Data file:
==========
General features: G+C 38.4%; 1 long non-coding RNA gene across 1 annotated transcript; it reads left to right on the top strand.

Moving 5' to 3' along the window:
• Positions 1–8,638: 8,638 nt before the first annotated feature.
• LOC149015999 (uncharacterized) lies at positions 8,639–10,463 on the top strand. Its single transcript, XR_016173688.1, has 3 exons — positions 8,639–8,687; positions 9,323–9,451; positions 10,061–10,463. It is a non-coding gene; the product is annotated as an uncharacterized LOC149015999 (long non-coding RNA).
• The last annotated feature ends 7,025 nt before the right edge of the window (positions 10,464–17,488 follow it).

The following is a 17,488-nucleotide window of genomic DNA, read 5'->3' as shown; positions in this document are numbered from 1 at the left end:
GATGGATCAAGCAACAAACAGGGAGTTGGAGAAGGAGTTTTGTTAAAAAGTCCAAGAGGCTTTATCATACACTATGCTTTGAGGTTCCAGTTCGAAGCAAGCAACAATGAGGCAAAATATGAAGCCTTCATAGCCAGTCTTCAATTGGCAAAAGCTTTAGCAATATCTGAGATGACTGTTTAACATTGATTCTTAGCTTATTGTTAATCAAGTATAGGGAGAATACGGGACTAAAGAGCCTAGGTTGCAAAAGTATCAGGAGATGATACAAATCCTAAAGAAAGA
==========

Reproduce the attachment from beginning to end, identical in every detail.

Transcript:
General features: G+C 38.4%; 1 long non-coding RNA gene across 1 annotated transcript; it reads left to right on the top strand.

Moving 5' to 3' along the window:
• Positions 1–8,638: 8,638 nt before the first annotated feature.
• LOC149015999 (uncharacterized) lies at positions 8,639–10,463 on the top strand. Its single transcript, XR_016173688.1, has 3 exons — positions 8,639–8,687; positions 9,323–9,451; positions 10,061–10,463. It is a non-coding gene; the product is annotated as an uncharacterized LOC149015999 (long non-coding RNA).
• The last annotated feature ends 7,025 nt before the right edge of the window (positions 10,464–17,488 follow it).

The following is a 17,488-nucleotide window of genomic DNA, read 5'->3' as shown; positions in this document are numbered from 1 at the left end:
GATGGATCAAGCAACAAACAGGGAGTTGGAGAAGGAGTTTTGTTAAAAAGTCCAAGAGGCTTTATCATACACTATGCTTTGAGGTTCCAGTTCGAAGCAAGCAACAATGAGGCAAAATATGAAGCCTTCATAGCCAGTCTTCAATTGGCAAAAGCTTTAGCAATATCTGAGATGACTGTTTAACATTGATTCTTAGCTTATTGTTAATCAAGTATAGGGAGAATACGGGACTAAAGAGCCTAGGTTGCAAAAGTATCAGGAGATGATACAAATCCTAAAGAAAGA